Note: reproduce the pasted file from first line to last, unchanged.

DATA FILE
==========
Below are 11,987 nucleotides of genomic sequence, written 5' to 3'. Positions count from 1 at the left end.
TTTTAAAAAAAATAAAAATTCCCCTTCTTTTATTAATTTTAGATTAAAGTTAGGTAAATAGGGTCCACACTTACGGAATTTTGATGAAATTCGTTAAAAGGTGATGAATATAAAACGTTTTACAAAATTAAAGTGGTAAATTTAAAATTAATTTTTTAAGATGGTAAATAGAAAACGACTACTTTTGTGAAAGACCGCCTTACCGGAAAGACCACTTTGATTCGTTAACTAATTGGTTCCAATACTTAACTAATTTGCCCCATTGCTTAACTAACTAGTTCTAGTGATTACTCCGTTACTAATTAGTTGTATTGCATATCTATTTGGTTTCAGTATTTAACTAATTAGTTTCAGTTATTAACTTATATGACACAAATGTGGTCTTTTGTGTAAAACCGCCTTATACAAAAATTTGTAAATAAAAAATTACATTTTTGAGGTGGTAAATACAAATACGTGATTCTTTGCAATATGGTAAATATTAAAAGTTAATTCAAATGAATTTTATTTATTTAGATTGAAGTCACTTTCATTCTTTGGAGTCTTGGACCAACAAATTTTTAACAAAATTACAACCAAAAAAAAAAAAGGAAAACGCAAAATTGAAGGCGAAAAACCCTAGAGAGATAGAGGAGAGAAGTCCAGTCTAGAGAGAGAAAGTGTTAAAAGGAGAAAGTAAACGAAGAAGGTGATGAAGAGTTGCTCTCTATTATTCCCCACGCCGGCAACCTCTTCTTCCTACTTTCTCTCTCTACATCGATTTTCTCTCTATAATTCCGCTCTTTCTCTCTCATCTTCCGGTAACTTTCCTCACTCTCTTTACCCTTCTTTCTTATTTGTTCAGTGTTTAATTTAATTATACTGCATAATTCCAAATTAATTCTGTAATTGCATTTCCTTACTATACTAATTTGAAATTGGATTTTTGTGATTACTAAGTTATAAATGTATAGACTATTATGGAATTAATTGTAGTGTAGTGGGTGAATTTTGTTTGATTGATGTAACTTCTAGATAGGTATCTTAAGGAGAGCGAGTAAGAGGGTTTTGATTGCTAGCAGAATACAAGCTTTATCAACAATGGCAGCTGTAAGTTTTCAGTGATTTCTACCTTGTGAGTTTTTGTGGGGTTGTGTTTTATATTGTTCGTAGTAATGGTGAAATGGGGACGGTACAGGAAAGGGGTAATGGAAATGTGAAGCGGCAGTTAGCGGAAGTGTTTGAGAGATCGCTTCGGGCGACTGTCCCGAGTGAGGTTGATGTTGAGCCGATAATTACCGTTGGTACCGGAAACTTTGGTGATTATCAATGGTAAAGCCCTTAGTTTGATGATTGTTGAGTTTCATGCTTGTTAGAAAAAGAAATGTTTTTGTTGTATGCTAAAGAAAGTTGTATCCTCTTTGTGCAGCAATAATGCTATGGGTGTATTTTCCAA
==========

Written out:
Below are 11,987 nucleotides of genomic sequence, written 5' to 3'. Positions count from 1 at the left end.
TTTTAAAAAAAATAAAAATTCCCCTTCTTTTATTAATTTTAGATTAAAGTTAGGTAAATAGGGTCCACACTTACGGAATTTTGATGAAATTCGTTAAAAGGTGATGAATATAAAACGTTTTACAAAATTAAAGTGGTAAATTTAAAATTAATTTTTTAAGATGGTAAATAGAAAACGACTACTTTTGTGAAAGACCGCCTTACCGGAAAGACCACTTTGATTCGTTAACTAATTGGTTCCAATACTTAACTAATTTGCCCCATTGCTTAACTAACTAGTTCTAGTGATTACTCCGTTACTAATTAGTTGTATTGCATATCTATTTGGTTTCAGTATTTAACTAATTAGTTTCAGTTATTAACTTATATGACACAAATGTGGTCTTTTGTGTAAAACCGCCTTATACAAAAATTTGTAAATAAAAAATTACATTTTTGAGGTGGTAAATACAAATACGTGATTCTTTGCAATATGGTAAATATTAAAAGTTAATTCAAATGAATTTTATTTATTTAGATTGAAGTCACTTTCATTCTTTGGAGTCTTGGACCAACAAATTTTTAACAAAATTACAACCAAAAAAAAAAAAGGAAAACGCAAAATTGAAGGCGAAAAACCCTAGAGAGATAGAGGAGAGAAGTCCAGTCTAGAGAGAGAAAGTGTTAAAAGGAGAAAGTAAACGAAGAAGGTGATGAAGAGTTGCTCTCTATTATTCCCCACGCCGGCAACCTCTTCTTCCTACTTTCTCTCTCTACATCGATTTTCTCTCTATAATTCCGCTCTTTCTCTCTCATCTTCCGGTAACTTTCCTCACTCTCTTTACCCTTCTTTCTTATTTGTTCAGTGTTTAATTTAATTATACTGCATAATTCCAAATTAATTCTGTAATTGCATTTCCTTACTATACTAATTTGAAATTGGATTTTTGTGATTACTAAGTTATAAATGTATAGACTATTATGGAATTAATTGTAGTGTAGTGGGTGAATTTTGTTTGATTGATGTAACTTCTAGATAGGTATCTTAAGGAGAGCGAGTAAGAGGGTTTTGATTGCTAGCAGAATACAAGCTTTATCAACAATGGCAGCTGTAAGTTTTCAGTGATTTCTACCTTGTGAGTTTTTGTGGGGTTGTGTTTTATATTGTTCGTAGTAATGGTGAAATGGGGACGGTACAGGAAAGGGGTAATGGAAATGTGAAGCGGCAGTTAGCGGAAGTGTTTGAGAGATCGCTTCGGGCGACTGTCCCGAGTGAGGTTGATGTTGAGCCGATAATTACCGTTGGTACCGGAAACTTTGGTGATTATCAATGGTAAAGCCCTTAGTTTGATGATTGTTGAGTTTCATGCTTGTTAGAAAAAGAAATGTTTTTGTTGTATGCTAAAGAAAGTTGTATCCTCTTTGTGCAGCAATAATGCTATGGGTGTATTTTCCAA